A problem with using data to support managers in the past was that there were too many of them.
There were practical constraints around how detailed that data could be, and how many managers could receive personalised results.
With analytical capabilities today, managers at all levels can get detailed reports on how their team has been responding to their leadership style.
In some applications, they can even get tailored suggestions on what actions they should take to reduce the risk of their people quitting.
For instance, I might find out that my team of three is frustrated at being unclear about the expectations of them that have resulted in unnecessary and unproductive work.
I may then be prompted to set clearer goals and priorities, without leaving my personalised dashboard.
Some applications may even allow me to clarify comments made by my team in a safe environment, without them having to identify themselves.
Multiply this across hundreds or thousands of team managers within a company, and very soon real change in the attrition rate can be observed. This simple approach to using people analytics is why such surveys are still the best way of measuring and improving employee engagement, even in a cutting-edge technology company like Facebook.
The key to mitigating talent attrition is prevention, rather than cure. That means getting early warning signals of unhappiness, instead of trying to read patterns from exit interviews.
Automation and analytics allow for real-time sentiment monitoring of employees today. Organisation network analysis draws data from employee communication: who they talk to (via email or chat), when and how long each communication happens, how many others they frequently contact and so on.
You can then observe patterns and act on them. For example, managers can learn to identify employees who are burning out and rebalance their workload.
Another means of getting timely data is through pulse surveys – short surveys sent frequently to employees on specific topics, with results and analysis delivered in real-time.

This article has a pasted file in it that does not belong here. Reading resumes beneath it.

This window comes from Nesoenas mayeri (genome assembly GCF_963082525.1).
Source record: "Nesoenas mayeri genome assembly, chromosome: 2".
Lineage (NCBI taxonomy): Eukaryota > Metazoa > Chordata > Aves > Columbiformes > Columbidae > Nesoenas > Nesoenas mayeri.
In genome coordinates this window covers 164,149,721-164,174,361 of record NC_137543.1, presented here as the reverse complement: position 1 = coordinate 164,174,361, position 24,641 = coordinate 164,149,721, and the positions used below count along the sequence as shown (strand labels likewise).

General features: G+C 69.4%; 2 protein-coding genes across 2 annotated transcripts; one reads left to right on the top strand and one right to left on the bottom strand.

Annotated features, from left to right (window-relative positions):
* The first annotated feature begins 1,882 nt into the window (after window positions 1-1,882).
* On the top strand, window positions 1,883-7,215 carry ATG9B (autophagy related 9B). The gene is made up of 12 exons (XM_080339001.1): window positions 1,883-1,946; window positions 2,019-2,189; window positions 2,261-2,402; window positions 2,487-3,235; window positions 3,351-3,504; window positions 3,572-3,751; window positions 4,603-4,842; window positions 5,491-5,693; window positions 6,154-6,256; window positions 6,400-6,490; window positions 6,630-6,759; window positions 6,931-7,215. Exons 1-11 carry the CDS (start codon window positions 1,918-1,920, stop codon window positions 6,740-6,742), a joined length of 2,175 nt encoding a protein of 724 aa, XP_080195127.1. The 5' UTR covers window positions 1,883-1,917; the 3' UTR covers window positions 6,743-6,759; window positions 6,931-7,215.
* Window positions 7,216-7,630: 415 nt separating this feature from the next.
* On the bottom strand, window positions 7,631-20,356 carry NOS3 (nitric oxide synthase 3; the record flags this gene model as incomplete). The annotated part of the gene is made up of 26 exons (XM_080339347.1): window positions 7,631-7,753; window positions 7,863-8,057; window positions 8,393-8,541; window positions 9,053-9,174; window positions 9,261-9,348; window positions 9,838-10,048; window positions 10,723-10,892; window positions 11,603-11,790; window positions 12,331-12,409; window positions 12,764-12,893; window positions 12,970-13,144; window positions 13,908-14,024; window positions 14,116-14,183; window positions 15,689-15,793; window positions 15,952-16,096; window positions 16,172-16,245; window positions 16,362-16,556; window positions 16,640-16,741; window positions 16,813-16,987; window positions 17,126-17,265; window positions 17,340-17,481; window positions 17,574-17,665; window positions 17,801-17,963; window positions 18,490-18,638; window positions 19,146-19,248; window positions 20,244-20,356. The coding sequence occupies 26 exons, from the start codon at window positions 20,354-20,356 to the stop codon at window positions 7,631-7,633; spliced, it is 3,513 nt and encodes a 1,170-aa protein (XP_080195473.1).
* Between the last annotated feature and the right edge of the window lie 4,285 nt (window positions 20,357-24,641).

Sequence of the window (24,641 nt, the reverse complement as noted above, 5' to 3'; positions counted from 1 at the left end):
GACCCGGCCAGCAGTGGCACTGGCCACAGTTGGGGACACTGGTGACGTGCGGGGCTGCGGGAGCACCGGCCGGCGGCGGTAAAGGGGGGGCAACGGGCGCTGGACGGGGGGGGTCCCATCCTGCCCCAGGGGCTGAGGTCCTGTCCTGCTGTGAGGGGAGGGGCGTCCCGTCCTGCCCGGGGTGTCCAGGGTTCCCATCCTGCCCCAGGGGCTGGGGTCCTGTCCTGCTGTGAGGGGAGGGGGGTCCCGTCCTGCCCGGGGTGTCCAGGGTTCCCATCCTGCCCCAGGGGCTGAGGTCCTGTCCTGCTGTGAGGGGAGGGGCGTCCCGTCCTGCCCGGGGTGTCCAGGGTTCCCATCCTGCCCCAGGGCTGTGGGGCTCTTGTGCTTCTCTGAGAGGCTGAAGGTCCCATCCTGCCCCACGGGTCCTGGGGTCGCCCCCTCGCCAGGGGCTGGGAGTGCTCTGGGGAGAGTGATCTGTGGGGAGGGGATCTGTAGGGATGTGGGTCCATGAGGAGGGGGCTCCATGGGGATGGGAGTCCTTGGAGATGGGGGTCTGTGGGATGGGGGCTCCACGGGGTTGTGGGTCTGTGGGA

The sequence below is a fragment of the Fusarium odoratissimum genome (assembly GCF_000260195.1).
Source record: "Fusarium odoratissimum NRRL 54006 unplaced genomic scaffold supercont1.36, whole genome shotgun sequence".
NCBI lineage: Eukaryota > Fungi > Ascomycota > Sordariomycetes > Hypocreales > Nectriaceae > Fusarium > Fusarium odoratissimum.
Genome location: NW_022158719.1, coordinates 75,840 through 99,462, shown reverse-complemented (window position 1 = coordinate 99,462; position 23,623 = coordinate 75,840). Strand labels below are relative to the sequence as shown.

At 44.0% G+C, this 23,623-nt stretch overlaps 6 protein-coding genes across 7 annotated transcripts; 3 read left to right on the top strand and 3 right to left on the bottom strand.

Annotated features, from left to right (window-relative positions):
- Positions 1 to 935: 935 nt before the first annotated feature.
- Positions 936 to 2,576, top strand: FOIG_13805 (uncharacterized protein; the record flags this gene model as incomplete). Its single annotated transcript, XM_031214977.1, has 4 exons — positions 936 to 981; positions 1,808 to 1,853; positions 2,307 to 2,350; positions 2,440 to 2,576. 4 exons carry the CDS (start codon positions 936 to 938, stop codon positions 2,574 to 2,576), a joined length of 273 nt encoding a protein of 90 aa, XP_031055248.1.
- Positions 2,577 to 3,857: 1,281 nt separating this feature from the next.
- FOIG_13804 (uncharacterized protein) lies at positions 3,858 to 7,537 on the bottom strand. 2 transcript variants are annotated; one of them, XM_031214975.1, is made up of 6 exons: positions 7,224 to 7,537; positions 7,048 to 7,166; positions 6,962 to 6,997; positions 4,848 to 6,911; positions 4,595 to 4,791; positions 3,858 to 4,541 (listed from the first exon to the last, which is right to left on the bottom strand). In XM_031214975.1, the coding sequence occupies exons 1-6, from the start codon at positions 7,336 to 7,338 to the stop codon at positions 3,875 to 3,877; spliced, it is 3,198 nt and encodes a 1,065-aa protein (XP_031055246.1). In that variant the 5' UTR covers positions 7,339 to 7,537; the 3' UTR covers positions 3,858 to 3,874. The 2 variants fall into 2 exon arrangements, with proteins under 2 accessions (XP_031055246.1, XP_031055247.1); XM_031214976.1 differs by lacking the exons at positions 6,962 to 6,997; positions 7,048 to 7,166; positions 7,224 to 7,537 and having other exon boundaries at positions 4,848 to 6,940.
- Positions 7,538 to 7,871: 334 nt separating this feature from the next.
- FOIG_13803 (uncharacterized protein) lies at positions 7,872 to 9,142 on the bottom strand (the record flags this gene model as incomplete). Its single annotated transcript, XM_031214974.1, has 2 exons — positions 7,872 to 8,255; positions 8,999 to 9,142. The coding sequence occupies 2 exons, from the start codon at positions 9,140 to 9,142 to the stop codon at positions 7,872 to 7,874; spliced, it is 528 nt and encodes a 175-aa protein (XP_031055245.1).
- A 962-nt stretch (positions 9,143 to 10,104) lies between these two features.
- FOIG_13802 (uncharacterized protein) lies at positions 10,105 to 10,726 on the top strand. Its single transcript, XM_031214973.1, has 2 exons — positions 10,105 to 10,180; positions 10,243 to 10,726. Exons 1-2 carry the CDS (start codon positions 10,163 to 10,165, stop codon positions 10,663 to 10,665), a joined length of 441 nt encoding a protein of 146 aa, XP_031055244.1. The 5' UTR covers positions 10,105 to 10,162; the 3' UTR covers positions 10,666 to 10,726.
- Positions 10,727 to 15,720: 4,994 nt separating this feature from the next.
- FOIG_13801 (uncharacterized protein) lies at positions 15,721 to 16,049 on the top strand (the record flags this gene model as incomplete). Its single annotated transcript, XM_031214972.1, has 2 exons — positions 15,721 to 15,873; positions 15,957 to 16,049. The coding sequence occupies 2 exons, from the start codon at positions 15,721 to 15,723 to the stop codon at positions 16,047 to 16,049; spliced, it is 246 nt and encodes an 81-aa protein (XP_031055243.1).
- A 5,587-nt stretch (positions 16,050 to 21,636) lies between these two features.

Managers can then access what their people are thinking, and take immediate action on any red flags before the resignation letter appears on their desk.
The Connections programme at Amazon is one extreme version of this, with daily surveys with different questions sent to different segments of its massive 566,000 employee base globally.
Having some version of this programme in your company to “understand the sentiment, provide actionable insight in real time, and enhance the work environment”, as described by Krish Krishnan, the head of Amazon’s Connections team, would go a long way to bridging the actionability gap in most survey programmes.
Managing across the full Employee Experience
Employee engagement is an ongoing process and needs to be applied across the six milestones of the employee lifecycle experience: Onboarding, Engagement, Development, Performance, Transition and Separation.
This also needs to be cross-referenced against the employee’s stage of life: fresh into the workforce, having young children, caring for older parents or relatives, approaching retirement and others.
In 2019, companies now have the ability to do this.
Employee engagement is becoming more contextual.
The extent to which HR leaders are able to make this contextual connection to business determines how successful or not any employee engagement initiative will be.
Technology and data tools today enable this connection to be made more than ever before, but the first step is still a human one. We need to be open to measuring and improving employee engagement in a different way than before, and rallying fellow leaders around improving workplaces and productivity using people data.
That is one aspect of business and work that machines won’t ever replace. And it’s why there’ll always be a need for employee engagement.
Come and see the latest in employee engagement and experience software at TechHR on 28 Feb 2019. Drop by EngageRocket’s booth to see it in action, and stand a chance to win an attractive prize!